Having now been working with us for a few weeks, our intern Martin has been reflecting on what he has learned in this time, in particular in terms of the values which are important to the planning profession in practice. This has also been interesting for us as an insight into how our values are perceived by others, and we pride ourselves on the fact that these can clearly be seen to inform the work we do. We hope that this has been a useful learning experience for Martin, and that he can take these values with him in his career. On which, over to Martin!
The value of work experience
In my time so far as an intern at Aurora Planning, I have learned a significant amount about the planning profession, both in terms of how it operates in practice and the principles that underpin this. In particular, the work I have been part of has made me aware of seven key values which Aurora Planning embody, and which I hope to apply in my future career. Importantly, these values reflect the five core principles of the RTPI Code of Professional Conduct, indicating that they are aligned with the standards expected of professional planners, and so may be of interest to anyone looking to understand what makes planners tick. These values are:
1 - Empathy
The human and emotional aspect of planning is prominent in all forms of practice and at a variety of scales. Whether it be a small extension to private property or a large-scale housing development, a considerable amount of time and effort is put into planning decisions, with all development inevitably having an impact on people. As such, it is important to understand the views and perspectives of all those who are involved in these processes. A notable example I experienced of this was a client who expressed the emotional investment that had been made in trying to secure planning consent to incorporate an additional piece of land adjacent to their home into their garden, and the impact on them of the process being drawn out over a significant length of time due to various challenges and negotiations with planning officers. In cases such as this, empathy is essential if we are to understand the client’s point of view, realise the difficulties that planning decisions can cause for individuals, and demonstrate to the client that we are there to support them through the planning process. This is crucial for developing a good relationship with clients and providing excellent customer service.
2 - Honesty
As planners, we need to be honest about whether outcomes are achievable, or whether a client’s proposal is unrealistic in terms of the probability of success of their ambition. In such cases, there still remains an option to provide help however, as we can provide alternative solutions and try to work out any way in which a plan could be feasible. An example of using this honesty was speaking with a client who was upset about a decision to grant planning permission for new development which overlooked their garden and wanted to take action against this. While empathising with their concerns and keen to help if we could, the best we could do was to explain that it would not be possible for this decision to be reversed in any form even if a complaint was made. While obviously not the response the client had originally hoped for, they expressed their thanks for our honesty, with this allowing them to make an informed decision about what to do next. This highlights the importance of being true to the client and managing expectations.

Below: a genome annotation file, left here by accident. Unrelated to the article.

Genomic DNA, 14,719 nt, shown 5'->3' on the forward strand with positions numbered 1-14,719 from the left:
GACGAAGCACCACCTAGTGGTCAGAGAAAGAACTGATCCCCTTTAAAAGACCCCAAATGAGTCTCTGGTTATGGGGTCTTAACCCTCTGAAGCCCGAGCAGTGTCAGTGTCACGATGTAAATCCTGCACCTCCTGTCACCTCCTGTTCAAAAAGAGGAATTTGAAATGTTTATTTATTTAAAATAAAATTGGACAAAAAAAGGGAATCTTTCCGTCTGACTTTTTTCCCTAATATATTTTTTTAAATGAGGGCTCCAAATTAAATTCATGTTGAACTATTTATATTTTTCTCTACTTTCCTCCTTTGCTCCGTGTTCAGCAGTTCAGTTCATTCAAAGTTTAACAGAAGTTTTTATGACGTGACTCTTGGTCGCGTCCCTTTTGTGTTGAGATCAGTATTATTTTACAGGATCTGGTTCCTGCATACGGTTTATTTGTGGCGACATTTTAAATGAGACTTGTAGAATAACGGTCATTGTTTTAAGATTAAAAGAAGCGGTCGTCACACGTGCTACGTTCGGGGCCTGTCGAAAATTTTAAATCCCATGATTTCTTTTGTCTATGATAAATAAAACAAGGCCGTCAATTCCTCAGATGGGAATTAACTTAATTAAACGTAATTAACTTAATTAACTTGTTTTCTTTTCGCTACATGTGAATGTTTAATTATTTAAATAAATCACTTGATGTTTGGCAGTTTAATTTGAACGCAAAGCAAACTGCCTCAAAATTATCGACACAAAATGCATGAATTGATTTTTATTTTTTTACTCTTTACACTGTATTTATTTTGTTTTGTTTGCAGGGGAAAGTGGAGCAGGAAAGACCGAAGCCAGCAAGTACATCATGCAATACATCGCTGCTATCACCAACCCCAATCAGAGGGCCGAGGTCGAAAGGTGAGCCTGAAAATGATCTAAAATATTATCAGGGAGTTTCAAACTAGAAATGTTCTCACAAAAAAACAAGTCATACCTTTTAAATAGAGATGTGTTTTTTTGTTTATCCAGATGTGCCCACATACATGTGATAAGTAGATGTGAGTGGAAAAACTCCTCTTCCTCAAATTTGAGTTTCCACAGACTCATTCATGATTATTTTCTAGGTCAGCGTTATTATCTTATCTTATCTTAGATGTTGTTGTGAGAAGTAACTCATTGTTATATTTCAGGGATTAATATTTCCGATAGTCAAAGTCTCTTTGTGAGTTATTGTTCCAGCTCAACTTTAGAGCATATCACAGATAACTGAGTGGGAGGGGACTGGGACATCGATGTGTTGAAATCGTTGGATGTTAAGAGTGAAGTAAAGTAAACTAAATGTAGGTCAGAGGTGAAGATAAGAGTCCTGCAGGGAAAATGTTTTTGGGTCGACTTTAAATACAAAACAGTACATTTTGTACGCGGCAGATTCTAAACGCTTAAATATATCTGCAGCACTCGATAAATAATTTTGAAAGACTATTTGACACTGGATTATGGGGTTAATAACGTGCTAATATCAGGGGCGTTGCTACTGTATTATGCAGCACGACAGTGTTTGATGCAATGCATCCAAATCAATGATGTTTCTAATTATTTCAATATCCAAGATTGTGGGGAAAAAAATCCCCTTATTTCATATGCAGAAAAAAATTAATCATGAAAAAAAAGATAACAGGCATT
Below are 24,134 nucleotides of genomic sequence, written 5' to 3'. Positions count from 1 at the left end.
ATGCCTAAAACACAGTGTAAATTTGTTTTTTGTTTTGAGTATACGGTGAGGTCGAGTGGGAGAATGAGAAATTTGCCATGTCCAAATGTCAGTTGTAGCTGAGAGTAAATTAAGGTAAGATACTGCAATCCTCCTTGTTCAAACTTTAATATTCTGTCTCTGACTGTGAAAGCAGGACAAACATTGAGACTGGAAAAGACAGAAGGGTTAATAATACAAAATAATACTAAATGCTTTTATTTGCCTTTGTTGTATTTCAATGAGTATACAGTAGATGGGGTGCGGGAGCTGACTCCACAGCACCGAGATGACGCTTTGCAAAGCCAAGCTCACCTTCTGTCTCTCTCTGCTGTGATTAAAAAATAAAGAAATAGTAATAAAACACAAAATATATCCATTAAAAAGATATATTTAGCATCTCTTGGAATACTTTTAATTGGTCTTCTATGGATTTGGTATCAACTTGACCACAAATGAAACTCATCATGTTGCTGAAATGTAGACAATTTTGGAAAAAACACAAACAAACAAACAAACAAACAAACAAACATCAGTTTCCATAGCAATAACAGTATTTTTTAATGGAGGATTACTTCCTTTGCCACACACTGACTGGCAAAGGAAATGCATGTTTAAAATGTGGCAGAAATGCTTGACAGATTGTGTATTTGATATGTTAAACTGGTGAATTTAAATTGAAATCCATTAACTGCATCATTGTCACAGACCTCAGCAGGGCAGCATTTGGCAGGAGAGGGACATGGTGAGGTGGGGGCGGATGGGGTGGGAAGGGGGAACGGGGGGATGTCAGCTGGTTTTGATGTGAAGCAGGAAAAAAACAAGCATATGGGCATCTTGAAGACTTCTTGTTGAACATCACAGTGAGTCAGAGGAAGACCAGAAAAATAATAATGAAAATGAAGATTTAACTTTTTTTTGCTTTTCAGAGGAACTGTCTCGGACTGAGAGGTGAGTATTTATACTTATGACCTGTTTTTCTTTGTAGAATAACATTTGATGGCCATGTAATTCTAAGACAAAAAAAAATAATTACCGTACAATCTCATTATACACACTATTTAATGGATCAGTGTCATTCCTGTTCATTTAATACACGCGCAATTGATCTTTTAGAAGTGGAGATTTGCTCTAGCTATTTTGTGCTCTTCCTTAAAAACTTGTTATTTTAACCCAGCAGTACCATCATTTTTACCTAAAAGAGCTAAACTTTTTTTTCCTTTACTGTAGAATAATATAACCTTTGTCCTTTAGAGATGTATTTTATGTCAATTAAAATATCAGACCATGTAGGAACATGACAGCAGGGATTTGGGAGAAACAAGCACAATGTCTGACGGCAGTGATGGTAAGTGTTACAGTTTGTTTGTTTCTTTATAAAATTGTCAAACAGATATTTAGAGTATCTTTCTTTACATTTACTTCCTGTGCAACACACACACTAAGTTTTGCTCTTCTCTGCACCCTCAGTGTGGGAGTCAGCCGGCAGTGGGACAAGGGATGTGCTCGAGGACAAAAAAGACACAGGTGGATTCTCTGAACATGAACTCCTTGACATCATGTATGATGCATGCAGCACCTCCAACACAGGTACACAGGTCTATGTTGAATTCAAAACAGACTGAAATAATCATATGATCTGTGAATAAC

3 - Integrity
Integrity is maintained by upholding the moral principle of causing the least amount of harm and providing the greatest amount of benefit in all elements of our work. This includes ensuring that, for all proposals, any potential detrimental impacts on the surrounding environment, economy and people are kept to a minimum. In one example of this, we were approached by a new client for a project that might have had an impact on an existing client and, applying the principle of minimising harm, declared a potential conflict of interest before undertaking any work. This shows that we act in good faith and seek to minimise conflict, and also further builds trust and makes clients confident in our actions.
4 - Confidentiality
This value is encompassed by the nature of the word ‘planning’ itself. As they are indeed plans and often not finalised or implemented ideas, it is imperative to maintain confidentiality so that clients know that information and plans remain in the private domain, and have the peace of mind to know that information will not be made public or distributed further until it is authorised. Doing this is essential for building trust in the professional service as well as the planning process itself. Aurora Planning frequently work with clients who require a high level of confidentiality, meaning we need to be careful to only discuss information relating to proposals at the appropriate time and place as failing to do so could jeopardise extensive amounts of planning and prior preparation. This was clearly exemplified when I took part in a meeting with a client with whom Aurora Planning had signed a Non-Disclosure Agreement, with the sensitivity of the proposed development making it crucial that confidentiality was maintained.